Type: Major Settlement
|Iter II: SSE (8) to Bovivm
Itinera II & XI: N (2) to Deva (Chester, Cheshire)
Possible road: SW (9) to Ffridd
Probable road: NW (12) to Pentre (Clwyd)
S (5) to Holt (Clwyd)
Excavations during 1930 and 1931 revealed a number of interesting features at Heronbridge. A large industrial complex built alongside the main road contained several furnaces, their exact function being unknown, but dating between c100-160AD. Among the more notable of the finds was a red sandstone altar found in 1931 amongst 2nd C. Roman debris at Red House Croft, Heronbridge (RIB 574 infra), now in the Grosvenor Museum, Chester.
|DEABVS MATRIBVS OLLOTOTIS IVL SECVNDVS ET AELIA AVGVSTINA|
"To the goddesses Ollototae, Julius Secundus¹ and Aelia² Augustina [dedicate this altar]."
(RIB 574; red sandstone altar)
Various coins were also found on site, ranging from a denarius of Titus (80AD) to an as of Constans or Constantius (c.330-360AD). The site was therefore occupied from the Flavian period in the last quarter of the first century, until the first incursions of the Saxons, Scots and Picts were repulsed by Count Theodosius in 367AD, perhaps even longer.
The remains of some 19 human skeletons were found during the excavations. Animal remains included; small ox, small sheep, domestic pig, fowl, red deer and common English oyster. Other items included fragments of coarse Caistor ware, decorated and plain Samian ware, amphorae, Wroxeter-made mortaria, several pieces of glass, including window-glass and fragments of bottles and flagons. Several metal items were also present, but there was no evidence of metalworking on site.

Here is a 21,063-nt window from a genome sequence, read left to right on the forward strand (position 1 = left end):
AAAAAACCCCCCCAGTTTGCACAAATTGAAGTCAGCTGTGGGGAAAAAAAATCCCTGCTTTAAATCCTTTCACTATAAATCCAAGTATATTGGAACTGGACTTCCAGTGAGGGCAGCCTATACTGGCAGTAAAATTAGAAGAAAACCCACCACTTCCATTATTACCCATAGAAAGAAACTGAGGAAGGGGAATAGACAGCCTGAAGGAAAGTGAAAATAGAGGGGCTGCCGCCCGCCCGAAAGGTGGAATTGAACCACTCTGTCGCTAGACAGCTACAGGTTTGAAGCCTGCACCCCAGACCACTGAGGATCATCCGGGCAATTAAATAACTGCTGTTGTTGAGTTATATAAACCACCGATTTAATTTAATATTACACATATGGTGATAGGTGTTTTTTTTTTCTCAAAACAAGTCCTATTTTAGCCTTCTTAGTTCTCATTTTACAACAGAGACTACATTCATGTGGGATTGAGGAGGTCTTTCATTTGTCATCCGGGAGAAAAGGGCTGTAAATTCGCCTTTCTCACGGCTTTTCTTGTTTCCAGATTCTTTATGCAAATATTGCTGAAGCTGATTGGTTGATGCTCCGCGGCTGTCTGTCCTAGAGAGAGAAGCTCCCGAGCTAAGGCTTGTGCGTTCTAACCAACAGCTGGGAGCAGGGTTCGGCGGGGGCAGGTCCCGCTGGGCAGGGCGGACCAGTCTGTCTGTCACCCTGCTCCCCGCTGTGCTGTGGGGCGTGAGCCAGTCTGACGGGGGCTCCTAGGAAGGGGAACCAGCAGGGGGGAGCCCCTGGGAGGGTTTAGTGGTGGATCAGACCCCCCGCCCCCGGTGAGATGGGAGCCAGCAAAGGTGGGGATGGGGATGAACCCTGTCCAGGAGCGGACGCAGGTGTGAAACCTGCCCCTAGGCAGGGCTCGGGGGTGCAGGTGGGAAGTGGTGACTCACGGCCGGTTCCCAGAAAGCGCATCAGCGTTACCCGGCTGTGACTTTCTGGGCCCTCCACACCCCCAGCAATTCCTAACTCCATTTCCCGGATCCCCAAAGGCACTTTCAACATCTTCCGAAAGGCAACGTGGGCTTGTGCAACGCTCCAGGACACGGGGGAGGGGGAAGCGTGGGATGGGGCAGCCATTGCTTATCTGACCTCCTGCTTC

|DIS MANIB ... STVS ... G ... SIG LEG XX V V STI... ANNOR ... H C|
"To the shades of the departed [...]stus, [...] standard bearer of the Twentieth Legion Valeria Victrix, who served [...] and lived [...] his heirs set this up."
(RIB 510; slate tombstone; text restored)
In 1933 a Roman tombstone (RIB 510, vide supra) was found in an allotment just to the north of Heronbridge. The lettering on this stone closely matches that on another recovered from the north wall of Chester in 1891 (RIB 525, vide infra). It is thought that these two tombstones were contemporary, perhaps even crafted by the same stonemason, and have been tentatively dated to the late first or early second centuries AD. Both stones now reside in the Grosvenor Museum, Chester.
D CAPIENI VRBICI •
VOLTINA • VIENN
STIPEND XXIIII ANNOR • XLIII
H • F • C
|"To the shades of the departed
Decimus Capienus Urbicus,
of the Voltinian tribe, from Vienna,
he was the standard-bearer,
he served 24 years, and lived 44 years.
Erected by his heirs."
|(RIB 525; tombstone in two parts; text restored)|